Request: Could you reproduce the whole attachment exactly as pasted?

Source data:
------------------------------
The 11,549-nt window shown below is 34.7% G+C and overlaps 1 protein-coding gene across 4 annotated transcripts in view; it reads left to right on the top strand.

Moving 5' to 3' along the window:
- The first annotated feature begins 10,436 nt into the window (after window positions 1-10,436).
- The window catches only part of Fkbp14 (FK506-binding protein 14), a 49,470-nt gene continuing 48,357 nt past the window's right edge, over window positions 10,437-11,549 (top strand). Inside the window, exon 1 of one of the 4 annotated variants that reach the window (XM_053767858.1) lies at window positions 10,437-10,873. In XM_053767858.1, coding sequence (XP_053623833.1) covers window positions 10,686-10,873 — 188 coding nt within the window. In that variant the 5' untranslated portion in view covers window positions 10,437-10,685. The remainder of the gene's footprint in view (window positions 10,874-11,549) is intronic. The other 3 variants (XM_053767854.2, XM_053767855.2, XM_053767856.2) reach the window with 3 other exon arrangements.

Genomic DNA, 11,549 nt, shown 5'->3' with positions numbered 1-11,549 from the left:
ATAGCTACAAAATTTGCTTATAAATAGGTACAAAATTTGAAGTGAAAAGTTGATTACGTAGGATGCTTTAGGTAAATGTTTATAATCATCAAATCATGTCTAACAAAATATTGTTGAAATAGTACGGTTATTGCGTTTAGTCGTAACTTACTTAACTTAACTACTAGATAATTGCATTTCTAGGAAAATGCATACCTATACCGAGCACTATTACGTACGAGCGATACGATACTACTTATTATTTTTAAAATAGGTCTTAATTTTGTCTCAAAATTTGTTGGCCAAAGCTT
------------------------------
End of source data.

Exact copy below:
The 11,549-nt window shown below is 34.7% G+C and overlaps 1 protein-coding gene across 4 annotated transcripts in view; it reads left to right on the top strand.

Moving 5' to 3' along the window:
- The first annotated feature begins 10,436 nt into the window (after window positions 1-10,436).
- The window catches only part of Fkbp14 (FK506-binding protein 14), a 49,470-nt gene continuing 48,357 nt past the window's right edge, over window positions 10,437-11,549 (top strand). Inside the window, exon 1 of one of the 4 annotated variants that reach the window (XM_053767858.1) lies at window positions 10,437-10,873. In XM_053767858.1, coding sequence (XP_053623833.1) covers window positions 10,686-10,873 — 188 coding nt within the window. In that variant the 5' untranslated portion in view covers window positions 10,437-10,685. The remainder of the gene's footprint in view (window positions 10,874-11,549) is intronic. The other 3 variants (XM_053767854.2, XM_053767855.2, XM_053767856.2) reach the window with 3 other exon arrangements.

Genomic DNA, 11,549 nt, shown 5'->3' with positions numbered 1-11,549 from the left:
ATAGCTACAAAATTTGCTTATAAATAGGTACAAAATTTGAAGTGAAAAGTTGATTACGTAGGATGCTTTAGGTAAATGTTTATAATCATCAAATCATGTCTAACAAAATATTGTTGAAATAGTACGGTTATTGCGTTTAGTCGTAACTTACTTAACTTAACTACTAGATAATTGCATTTCTAGGAAAATGCATACCTATACCGAGCACTATTACGTACGAGCGATACGATACTACTTATTATTTTTAAAATAGGTCTTAATTTTGTCTCAAAATTTGTTGGCCAAAGCTT